Dec. 13 (Bloomberg) -- Coca-Cola Co. Chief Executive Officer Muhtar Kent, trying to speed efforts to improve the company’s North American distribution system, shook up his management team, resulting in the departure of a leader once considered a contender to succeed him.
Steve Cahillane, president of Coca-Cola Americas, will leave the company as his unit is dissolved, the Atlanta-based company said in a statement yesterday. North America operations, including brand marketing, food service and new product development, will be handed back to 25-year Coke veteran Sandy Douglas, who stepped aside as president of the region in 2012. Coke’s bottling operations in the U.S. and Canada will be folded into the company’s international bottling group.
“We organized the business to intensify focus on key markets, streamline reporting lines and provide flexibility to adjust the business within these geographies in the future,” Kent said in the statement. The changes, he said, will “accelerate the refranchising of our bottling system in our flagship market.”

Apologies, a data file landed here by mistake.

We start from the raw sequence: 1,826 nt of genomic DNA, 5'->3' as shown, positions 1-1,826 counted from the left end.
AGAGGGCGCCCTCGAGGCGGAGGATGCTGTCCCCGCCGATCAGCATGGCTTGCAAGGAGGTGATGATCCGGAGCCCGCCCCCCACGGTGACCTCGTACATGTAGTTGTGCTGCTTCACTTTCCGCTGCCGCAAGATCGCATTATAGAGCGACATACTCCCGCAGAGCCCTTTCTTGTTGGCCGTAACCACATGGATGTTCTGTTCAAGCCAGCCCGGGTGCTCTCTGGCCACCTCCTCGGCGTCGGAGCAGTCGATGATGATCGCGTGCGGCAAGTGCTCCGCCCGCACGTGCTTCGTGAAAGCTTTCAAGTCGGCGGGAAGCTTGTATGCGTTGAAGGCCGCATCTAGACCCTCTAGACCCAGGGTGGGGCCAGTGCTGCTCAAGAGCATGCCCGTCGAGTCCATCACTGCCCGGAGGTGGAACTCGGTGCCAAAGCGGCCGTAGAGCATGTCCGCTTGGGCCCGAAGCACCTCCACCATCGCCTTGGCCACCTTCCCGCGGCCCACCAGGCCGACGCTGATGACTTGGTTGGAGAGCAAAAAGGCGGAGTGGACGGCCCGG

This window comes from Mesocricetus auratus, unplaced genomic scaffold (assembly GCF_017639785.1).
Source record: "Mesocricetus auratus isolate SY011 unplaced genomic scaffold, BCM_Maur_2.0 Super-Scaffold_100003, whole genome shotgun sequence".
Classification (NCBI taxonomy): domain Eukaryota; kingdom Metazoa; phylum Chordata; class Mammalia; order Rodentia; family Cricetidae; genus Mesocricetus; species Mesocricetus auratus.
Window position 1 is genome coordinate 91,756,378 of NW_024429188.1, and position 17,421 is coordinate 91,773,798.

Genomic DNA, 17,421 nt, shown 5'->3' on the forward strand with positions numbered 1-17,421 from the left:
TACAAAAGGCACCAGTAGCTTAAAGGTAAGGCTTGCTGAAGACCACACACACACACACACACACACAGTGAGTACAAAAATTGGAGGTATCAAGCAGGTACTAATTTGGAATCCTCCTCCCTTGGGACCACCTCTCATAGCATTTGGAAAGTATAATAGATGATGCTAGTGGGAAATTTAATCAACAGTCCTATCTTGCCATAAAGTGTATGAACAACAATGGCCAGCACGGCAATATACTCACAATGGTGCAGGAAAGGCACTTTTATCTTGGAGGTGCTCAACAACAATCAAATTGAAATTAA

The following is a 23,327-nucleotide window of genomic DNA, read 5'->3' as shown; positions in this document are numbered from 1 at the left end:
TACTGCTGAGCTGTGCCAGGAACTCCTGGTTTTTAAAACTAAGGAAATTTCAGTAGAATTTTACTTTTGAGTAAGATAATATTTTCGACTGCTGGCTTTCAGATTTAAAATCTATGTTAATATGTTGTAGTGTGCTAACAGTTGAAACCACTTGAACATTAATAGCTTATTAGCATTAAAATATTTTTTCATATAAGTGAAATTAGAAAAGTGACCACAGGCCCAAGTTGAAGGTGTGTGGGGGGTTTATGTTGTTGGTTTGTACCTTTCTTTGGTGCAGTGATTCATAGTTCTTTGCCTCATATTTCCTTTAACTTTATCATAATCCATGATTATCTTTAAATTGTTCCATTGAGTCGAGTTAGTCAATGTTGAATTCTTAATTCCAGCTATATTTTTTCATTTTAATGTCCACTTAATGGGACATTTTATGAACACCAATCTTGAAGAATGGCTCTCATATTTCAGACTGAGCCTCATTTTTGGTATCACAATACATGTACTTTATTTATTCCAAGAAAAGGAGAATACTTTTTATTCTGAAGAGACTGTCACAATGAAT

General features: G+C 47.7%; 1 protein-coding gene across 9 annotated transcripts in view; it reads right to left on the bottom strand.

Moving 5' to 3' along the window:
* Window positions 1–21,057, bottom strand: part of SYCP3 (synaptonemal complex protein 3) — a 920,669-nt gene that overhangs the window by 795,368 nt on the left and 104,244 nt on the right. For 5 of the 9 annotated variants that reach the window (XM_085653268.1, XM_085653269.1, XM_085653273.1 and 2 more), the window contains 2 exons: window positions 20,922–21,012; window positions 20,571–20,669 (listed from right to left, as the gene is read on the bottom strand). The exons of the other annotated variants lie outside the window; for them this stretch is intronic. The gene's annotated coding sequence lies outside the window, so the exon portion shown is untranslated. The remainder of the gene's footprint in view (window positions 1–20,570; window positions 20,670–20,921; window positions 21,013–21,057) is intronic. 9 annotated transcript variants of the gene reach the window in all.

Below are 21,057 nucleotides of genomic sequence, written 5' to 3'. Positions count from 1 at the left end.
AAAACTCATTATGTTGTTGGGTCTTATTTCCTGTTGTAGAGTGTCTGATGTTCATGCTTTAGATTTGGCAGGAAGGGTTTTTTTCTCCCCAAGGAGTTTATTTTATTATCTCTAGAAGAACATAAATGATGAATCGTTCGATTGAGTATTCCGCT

In 2010, Kent took control of 90 percent of Coca-Cola’s North American distribution network with the purchase of its largest bottler, hoping to stem volume sales declines and boost profit. He is reversing a decades-old model in which Coca-Cola sold franchises in the U.S. to bottlers who handled everything from production to distribution, buying beverage concentrates from Coca-Cola.
Kent in April announced a plan, led by Cahillane, to pull together manufacturing plants nationally under Coca-Cola’s management while transferring warehousing and distribution back to bottlers. Those distributors also may be given a chance to “own a piece” of the national manufacturing system Coke will retain.
A refranchising “should be viewed favorably for Coke,” Dara Mohsenian, an analyst for Morgan Stanley & Co. in New York, said today in a note. Besides cutting costs, the move will unlock higher returns and improve operations, he said.
Douglas will retain his role as global chief customer officer, the company said.
Coca-Cola rose 0.4 percent to $39.35 at 10:09 a.m. in New York.
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